That same feeling you get when you manage to get up one morning and you exercise and spend the rest of the day strutting around the office, feeling superior. That little smirk on your face. That wonderful smug feeling. We’ve all felt it.

I think I’ll need it every day. Every hour sometimes. So I need set up many ways for me to win. Many ways for me to get that feeling whenever I need it to get going. I need victory conditions.

By the way? I wrote 2324 words yesterday.

So.

I’m better than you.

Ahh. That’s the stuff.

Frank_Leavitt_wrestler1

52 for strength

My novel died in February of 2014. It died because I wasn’t good enough to save it.

I spent a long time with one set of characters, with one set of situations and one, albeit large, plot.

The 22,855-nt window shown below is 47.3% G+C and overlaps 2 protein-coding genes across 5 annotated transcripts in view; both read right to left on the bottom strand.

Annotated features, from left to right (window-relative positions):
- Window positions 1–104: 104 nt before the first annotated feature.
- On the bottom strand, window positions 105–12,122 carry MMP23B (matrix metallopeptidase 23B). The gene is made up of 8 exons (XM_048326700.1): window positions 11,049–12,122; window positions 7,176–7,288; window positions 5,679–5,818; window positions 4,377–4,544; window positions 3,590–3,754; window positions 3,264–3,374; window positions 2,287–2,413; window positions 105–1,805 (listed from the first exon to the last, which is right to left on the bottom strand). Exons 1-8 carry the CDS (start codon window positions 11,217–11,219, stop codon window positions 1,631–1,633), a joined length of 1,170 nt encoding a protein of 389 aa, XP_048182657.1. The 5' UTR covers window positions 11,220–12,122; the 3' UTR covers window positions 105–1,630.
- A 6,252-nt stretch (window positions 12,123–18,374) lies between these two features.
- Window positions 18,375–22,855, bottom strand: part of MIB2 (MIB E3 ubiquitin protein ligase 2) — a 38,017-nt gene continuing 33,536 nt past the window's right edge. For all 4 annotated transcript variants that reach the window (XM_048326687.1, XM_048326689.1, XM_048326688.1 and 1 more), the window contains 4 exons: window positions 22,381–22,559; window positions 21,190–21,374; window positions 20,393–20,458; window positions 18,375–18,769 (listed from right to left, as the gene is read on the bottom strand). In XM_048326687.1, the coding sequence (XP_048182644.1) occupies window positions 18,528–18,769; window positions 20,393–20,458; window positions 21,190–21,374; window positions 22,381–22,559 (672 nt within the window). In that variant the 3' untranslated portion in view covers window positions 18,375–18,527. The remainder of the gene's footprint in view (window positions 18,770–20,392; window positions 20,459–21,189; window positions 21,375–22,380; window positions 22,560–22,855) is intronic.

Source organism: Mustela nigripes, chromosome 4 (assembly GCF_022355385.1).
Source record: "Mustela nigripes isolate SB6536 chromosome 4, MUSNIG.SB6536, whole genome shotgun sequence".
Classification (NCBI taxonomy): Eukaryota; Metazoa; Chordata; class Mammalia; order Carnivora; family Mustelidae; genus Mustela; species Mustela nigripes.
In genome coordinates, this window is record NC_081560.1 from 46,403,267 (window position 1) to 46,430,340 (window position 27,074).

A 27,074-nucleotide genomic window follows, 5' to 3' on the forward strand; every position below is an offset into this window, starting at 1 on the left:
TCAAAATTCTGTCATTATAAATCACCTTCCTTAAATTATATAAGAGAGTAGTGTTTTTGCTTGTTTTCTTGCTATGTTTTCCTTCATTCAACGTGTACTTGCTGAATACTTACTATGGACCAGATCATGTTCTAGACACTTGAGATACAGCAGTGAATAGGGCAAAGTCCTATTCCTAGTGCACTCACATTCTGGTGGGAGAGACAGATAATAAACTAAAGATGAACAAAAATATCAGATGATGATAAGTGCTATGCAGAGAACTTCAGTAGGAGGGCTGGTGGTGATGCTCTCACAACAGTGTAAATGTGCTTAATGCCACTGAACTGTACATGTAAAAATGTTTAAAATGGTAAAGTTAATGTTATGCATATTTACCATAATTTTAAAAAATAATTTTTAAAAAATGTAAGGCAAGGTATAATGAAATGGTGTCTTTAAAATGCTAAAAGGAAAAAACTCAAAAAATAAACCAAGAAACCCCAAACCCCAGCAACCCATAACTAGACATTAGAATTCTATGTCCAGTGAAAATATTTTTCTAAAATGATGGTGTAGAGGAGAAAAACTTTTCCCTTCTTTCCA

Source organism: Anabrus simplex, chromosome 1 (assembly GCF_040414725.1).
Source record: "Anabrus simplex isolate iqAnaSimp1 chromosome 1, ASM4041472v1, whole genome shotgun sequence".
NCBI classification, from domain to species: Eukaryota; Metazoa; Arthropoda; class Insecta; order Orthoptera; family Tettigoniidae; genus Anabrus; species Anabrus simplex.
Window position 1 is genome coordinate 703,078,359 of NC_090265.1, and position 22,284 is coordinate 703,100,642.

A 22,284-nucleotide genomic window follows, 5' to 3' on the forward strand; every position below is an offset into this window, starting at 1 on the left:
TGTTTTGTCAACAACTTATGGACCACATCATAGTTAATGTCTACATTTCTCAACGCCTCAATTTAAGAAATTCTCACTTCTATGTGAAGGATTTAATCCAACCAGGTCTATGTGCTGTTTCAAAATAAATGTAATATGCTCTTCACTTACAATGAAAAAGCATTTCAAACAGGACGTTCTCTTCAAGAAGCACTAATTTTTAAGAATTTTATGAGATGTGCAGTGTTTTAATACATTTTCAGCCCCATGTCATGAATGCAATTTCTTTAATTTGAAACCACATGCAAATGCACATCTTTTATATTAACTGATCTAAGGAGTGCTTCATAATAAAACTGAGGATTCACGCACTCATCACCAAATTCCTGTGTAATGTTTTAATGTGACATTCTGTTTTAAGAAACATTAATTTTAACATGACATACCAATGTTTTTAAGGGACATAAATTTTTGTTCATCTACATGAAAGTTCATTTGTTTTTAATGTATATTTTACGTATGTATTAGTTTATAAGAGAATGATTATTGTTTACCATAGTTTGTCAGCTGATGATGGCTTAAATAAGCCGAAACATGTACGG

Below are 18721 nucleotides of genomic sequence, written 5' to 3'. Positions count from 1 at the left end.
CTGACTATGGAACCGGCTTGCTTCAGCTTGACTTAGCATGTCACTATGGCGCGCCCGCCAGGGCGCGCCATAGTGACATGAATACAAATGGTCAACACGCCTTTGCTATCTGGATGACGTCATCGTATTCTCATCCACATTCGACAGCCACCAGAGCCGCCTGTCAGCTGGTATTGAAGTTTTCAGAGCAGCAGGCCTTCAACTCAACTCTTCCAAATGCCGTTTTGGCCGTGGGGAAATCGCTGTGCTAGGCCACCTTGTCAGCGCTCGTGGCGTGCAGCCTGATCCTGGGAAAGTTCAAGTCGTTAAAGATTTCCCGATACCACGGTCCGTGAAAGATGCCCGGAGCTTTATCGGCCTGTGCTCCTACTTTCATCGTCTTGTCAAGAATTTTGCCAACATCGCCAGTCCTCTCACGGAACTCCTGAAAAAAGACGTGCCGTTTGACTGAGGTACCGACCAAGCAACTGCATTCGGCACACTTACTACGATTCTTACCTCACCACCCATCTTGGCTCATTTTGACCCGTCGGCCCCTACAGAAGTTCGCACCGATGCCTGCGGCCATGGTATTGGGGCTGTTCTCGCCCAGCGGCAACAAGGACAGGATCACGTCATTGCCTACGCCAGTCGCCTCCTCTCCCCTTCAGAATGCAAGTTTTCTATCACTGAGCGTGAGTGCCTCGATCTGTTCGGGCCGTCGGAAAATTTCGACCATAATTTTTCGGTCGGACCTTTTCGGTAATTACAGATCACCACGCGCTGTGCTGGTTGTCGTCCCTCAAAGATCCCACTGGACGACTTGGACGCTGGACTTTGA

Writing is like exercise, they say.

So writing my novel was like I just got on the bicep machine and worked a bicep. It’s big. 200k words. So that’s good. I learned a lot, too. I don’t regret it. I learned how to write every day, and what it felt like to write 2000 words. How to be committed, and how to trick myself into thinking that it’s actually fun to write.

But it was time that I recognize that I’m all bicep and no core.

I got lots of valuable stuff out of the experience, but what I didn’t get to do was practice. Practice writing different types of characters, scenarios, settings, moods, themes, etc. The core muscles, to continue with the exercise thing.

So how does one go about building up that core of writer strength?

I’ve taken writing classes and seminars. I’ve read books on writing. I’ve watched videos. I have writing software (Scrivener). I’ve got a great keyboard, the best computer, and time and space that I can use to write. But none of these things make a good writer.